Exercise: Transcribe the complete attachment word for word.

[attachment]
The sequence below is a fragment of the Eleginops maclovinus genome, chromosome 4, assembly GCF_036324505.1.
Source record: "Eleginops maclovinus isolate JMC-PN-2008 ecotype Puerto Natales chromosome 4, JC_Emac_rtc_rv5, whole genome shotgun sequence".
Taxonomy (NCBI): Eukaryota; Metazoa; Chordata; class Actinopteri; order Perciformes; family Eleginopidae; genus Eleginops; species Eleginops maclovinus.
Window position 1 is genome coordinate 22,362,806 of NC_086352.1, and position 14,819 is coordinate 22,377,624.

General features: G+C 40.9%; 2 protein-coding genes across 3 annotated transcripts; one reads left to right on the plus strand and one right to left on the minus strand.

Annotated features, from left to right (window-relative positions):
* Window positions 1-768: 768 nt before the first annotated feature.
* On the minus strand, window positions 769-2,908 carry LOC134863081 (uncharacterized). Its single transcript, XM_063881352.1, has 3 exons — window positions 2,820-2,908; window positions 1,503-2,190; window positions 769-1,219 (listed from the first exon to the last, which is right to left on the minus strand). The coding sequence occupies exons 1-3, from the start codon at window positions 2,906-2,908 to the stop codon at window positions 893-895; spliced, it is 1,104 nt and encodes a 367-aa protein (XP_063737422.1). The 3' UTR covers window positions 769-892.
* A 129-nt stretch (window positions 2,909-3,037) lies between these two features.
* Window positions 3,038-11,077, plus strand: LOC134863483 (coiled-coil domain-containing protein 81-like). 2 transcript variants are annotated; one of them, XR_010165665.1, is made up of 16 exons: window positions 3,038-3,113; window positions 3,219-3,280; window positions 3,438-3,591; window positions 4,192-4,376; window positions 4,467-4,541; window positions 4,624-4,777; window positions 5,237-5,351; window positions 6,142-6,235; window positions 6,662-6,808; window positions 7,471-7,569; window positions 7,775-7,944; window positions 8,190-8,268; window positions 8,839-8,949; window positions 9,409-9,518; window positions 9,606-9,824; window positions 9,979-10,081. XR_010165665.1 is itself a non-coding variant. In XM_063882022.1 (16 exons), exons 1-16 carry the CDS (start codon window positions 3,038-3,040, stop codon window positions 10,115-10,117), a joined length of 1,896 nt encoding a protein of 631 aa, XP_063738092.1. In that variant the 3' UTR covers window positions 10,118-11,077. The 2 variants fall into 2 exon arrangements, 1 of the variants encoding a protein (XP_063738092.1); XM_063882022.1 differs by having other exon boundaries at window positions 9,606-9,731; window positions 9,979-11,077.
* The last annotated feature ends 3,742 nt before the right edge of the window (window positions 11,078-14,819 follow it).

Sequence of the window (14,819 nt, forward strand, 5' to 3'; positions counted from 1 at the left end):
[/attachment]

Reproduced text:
The sequence below is a fragment of the Eleginops maclovinus genome, chromosome 4, assembly GCF_036324505.1.
Source record: "Eleginops maclovinus isolate JMC-PN-2008 ecotype Puerto Natales chromosome 4, JC_Emac_rtc_rv5, whole genome shotgun sequence".
Taxonomy (NCBI): Eukaryota; Metazoa; Chordata; class Actinopteri; order Perciformes; family Eleginopidae; genus Eleginops; species Eleginops maclovinus.
Window position 1 is genome coordinate 22,362,806 of NC_086352.1, and position 14,819 is coordinate 22,377,624.

General features: G+C 40.9%; 2 protein-coding genes across 3 annotated transcripts; one reads left to right on the plus strand and one right to left on the minus strand.

Annotated features, from left to right (window-relative positions):
* Window positions 1-768: 768 nt before the first annotated feature.
* On the minus strand, window positions 769-2,908 carry LOC134863081 (uncharacterized). Its single transcript, XM_063881352.1, has 3 exons — window positions 2,820-2,908; window positions 1,503-2,190; window positions 769-1,219 (listed from the first exon to the last, which is right to left on the minus strand). The coding sequence occupies exons 1-3, from the start codon at window positions 2,906-2,908 to the stop codon at window positions 893-895; spliced, it is 1,104 nt and encodes a 367-aa protein (XP_063737422.1). The 3' UTR covers window positions 769-892.
* A 129-nt stretch (window positions 2,909-3,037) lies between these two features.
* Window positions 3,038-11,077, plus strand: LOC134863483 (coiled-coil domain-containing protein 81-like). 2 transcript variants are annotated; one of them, XR_010165665.1, is made up of 16 exons: window positions 3,038-3,113; window positions 3,219-3,280; window positions 3,438-3,591; window positions 4,192-4,376; window positions 4,467-4,541; window positions 4,624-4,777; window positions 5,237-5,351; window positions 6,142-6,235; window positions 6,662-6,808; window positions 7,471-7,569; window positions 7,775-7,944; window positions 8,190-8,268; window positions 8,839-8,949; window positions 9,409-9,518; window positions 9,606-9,824; window positions 9,979-10,081. XR_010165665.1 is itself a non-coding variant. In XM_063882022.1 (16 exons), exons 1-16 carry the CDS (start codon window positions 3,038-3,040, stop codon window positions 10,115-10,117), a joined length of 1,896 nt encoding a protein of 631 aa, XP_063738092.1. In that variant the 3' UTR covers window positions 10,118-11,077. The 2 variants fall into 2 exon arrangements, 1 of the variants encoding a protein (XP_063738092.1); XM_063882022.1 differs by having other exon boundaries at window positions 9,606-9,731; window positions 9,979-11,077.
* The last annotated feature ends 3,742 nt before the right edge of the window (window positions 11,078-14,819 follow it).

Sequence of the window (14,819 nt, forward strand, 5' to 3'; positions counted from 1 at the left end):